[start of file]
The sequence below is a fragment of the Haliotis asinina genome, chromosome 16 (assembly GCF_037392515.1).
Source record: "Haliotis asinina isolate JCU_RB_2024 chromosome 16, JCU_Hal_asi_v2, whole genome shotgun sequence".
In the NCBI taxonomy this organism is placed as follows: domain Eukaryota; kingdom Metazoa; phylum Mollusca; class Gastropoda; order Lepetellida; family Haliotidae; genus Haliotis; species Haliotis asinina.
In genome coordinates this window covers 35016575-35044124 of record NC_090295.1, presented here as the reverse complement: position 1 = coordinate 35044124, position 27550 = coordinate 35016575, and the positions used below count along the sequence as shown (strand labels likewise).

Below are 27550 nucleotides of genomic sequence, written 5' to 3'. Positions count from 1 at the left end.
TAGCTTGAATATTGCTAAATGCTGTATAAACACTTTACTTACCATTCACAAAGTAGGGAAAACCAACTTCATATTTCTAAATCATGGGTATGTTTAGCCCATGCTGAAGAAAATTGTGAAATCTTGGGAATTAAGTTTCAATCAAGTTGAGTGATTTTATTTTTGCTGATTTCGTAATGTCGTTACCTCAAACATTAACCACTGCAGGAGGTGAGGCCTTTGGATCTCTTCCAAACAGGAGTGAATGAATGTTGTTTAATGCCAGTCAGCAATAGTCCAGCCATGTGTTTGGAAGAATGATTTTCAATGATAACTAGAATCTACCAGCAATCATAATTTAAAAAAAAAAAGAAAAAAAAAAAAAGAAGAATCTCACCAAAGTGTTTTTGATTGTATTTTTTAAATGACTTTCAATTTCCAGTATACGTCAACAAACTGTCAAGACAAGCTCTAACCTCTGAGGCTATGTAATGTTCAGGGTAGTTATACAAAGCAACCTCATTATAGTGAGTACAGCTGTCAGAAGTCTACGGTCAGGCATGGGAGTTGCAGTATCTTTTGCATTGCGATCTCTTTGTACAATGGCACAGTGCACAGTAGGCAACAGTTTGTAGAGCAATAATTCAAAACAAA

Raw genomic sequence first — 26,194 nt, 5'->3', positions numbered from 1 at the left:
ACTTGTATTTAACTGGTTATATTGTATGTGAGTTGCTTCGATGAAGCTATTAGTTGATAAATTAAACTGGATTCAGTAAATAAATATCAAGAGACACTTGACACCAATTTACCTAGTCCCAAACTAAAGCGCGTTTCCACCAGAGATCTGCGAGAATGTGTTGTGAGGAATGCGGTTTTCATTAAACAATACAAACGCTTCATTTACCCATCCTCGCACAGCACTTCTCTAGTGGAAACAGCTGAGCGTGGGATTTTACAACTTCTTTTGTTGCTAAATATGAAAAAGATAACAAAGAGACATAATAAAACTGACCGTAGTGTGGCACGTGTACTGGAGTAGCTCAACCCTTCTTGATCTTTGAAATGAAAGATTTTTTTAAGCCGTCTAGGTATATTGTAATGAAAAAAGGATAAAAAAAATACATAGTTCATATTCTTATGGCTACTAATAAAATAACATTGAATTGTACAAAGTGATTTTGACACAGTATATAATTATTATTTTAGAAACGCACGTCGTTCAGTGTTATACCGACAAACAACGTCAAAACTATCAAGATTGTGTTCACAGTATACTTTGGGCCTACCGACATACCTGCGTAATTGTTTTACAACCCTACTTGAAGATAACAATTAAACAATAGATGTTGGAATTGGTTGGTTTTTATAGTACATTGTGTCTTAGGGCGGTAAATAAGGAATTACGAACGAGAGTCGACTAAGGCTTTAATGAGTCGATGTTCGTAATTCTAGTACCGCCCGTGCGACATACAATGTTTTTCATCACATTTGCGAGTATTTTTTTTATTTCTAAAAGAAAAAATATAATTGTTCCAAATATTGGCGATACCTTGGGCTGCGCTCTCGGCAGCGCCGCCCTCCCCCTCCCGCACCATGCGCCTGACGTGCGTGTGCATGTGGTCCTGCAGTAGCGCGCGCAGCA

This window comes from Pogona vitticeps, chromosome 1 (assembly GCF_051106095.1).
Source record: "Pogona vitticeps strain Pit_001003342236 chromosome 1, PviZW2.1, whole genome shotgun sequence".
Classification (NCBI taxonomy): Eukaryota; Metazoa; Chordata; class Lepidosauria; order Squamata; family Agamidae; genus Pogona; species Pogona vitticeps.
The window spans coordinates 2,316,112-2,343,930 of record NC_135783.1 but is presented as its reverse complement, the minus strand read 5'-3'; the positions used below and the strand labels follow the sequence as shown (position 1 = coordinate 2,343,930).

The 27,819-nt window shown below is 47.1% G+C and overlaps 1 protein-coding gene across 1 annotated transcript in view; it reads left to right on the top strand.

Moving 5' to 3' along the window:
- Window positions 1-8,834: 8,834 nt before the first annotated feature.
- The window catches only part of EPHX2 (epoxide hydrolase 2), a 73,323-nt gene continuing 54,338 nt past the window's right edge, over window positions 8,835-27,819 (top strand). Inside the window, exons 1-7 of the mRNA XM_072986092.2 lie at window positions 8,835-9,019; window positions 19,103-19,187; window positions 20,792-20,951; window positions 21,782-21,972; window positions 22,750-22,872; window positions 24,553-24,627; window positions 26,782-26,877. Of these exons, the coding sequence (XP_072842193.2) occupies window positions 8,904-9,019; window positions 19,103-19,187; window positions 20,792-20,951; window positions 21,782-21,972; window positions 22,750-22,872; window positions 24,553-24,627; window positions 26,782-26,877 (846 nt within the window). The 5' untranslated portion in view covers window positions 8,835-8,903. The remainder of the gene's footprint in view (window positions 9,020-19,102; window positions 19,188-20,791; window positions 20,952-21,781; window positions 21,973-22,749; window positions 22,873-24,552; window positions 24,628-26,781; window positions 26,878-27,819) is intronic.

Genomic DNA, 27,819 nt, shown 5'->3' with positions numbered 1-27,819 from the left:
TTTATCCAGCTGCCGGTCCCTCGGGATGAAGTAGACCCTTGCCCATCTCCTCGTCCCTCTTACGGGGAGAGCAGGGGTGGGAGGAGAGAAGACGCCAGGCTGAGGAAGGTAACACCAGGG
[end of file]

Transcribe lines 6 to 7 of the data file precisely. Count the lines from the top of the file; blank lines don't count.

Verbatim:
TAGCTTGAATATTGCTAAATGCTGTATAAACACTTTACTTACCATTCACAAAGTAGGGAAAACCAACTTCATATTTCTAAATCATGGGTATGTTTAGCCCATGCTGAAGAAAATTGTGAAATCTTGGGAATTAAGTTTCAATCAAGTTGAGTGATTTTATTTTTGCTGATTTCGTAATGTCGTTACCTCAAACATTAACCACTGCAGGAGGTGAGGCCTTTGGATCTCTTCCAAACAGGAGTGAATGAATGTTGTTTAATGCCAGTCAGCAATAGTCCAGCCATGTGTTTGGAAGAATGATTTTCAATGATAACTAGAATCTACCAGCAATCATAATTTAAAAAAAAAAAGAAAAAAAAAAAAAGAAGAATCTCACCAAAGTGTTTTTGATTGTATTTTTTAAATGACTTTCAATTTCCAGTATACGTCAACAAACTGTCAAGACAAGCTCTAACCTCTGAGGCTATGTAATGTTCAGGGTAGTTATACAAAGCAACCTCATTATAGTGAGTACAGCTGTCAGAAGTCTACGGTCAGGCATGGGAGTTGCAGTATCTTTTGCATTGCGATCTCTTTGTACAATGGCACAGTGCACAGTAGGCAACAGTTTGTAGAGCAATAATTCAAAACAAA

Raw genomic sequence first — 26,194 nt, 5'->3', positions numbered from 1 at the left: